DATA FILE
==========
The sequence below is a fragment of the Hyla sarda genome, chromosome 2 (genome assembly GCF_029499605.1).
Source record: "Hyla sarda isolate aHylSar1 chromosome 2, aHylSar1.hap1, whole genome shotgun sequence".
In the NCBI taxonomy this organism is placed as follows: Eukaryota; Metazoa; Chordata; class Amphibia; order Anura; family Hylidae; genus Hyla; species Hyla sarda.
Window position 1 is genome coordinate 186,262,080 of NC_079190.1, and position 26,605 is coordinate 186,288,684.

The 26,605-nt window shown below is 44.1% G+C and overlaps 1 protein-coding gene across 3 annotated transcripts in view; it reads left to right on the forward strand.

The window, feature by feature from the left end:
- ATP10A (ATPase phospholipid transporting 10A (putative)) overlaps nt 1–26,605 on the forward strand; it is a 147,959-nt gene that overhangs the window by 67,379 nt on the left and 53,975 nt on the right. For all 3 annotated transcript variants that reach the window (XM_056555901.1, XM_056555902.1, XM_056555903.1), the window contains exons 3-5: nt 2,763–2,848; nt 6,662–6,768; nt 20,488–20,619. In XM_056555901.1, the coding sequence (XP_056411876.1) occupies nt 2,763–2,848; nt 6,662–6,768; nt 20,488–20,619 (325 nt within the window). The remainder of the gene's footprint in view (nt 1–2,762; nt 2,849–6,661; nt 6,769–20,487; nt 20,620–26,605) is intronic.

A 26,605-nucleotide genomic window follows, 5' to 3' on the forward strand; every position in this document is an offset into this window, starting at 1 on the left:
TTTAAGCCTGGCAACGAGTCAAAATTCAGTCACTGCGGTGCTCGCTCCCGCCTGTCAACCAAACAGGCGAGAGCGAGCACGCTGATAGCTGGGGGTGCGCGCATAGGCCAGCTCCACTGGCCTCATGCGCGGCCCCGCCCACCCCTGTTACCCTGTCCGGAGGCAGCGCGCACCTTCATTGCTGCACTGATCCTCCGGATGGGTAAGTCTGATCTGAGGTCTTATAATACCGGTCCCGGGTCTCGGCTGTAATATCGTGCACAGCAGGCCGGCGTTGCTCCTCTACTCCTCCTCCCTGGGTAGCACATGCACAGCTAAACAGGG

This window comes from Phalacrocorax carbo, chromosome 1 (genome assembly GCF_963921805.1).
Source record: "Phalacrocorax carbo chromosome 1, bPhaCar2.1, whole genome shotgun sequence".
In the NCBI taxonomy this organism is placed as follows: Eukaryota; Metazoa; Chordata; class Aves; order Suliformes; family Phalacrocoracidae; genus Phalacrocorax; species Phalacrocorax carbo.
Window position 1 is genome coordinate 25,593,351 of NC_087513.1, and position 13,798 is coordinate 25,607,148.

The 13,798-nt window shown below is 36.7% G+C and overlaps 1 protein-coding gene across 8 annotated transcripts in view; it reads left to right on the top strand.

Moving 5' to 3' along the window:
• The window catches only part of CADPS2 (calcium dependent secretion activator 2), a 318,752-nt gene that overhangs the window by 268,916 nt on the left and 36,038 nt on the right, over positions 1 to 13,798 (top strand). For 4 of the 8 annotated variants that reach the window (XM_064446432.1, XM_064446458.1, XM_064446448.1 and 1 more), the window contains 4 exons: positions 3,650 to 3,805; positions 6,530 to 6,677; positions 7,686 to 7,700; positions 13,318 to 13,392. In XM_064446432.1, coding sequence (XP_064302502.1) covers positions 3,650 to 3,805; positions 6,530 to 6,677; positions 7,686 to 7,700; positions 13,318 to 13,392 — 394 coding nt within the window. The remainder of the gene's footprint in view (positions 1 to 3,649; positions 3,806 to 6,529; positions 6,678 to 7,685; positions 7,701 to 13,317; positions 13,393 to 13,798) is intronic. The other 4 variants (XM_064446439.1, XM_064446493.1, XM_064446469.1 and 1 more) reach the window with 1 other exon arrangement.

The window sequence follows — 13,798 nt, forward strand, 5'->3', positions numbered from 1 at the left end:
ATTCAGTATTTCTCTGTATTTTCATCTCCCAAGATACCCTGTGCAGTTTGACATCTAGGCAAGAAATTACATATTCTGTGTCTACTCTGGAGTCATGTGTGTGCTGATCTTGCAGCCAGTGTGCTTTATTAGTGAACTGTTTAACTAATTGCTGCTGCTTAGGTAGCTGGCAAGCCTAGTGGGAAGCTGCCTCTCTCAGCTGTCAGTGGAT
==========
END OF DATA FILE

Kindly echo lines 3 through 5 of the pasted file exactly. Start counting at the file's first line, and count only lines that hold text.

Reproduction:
In the NCBI taxonomy this organism is placed as follows: Eukaryota; Metazoa; Chordata; class Amphibia; order Anura; family Hylidae; genus Hyla; species Hyla sarda.
Window position 1 is genome coordinate 186,262,080 of NC_079190.1, and position 26,605 is coordinate 186,288,684.

The 26,605-nt window shown below is 44.1% G+C and overlaps 1 protein-coding gene across 3 annotated transcripts in view; it reads left to right on the forward strand.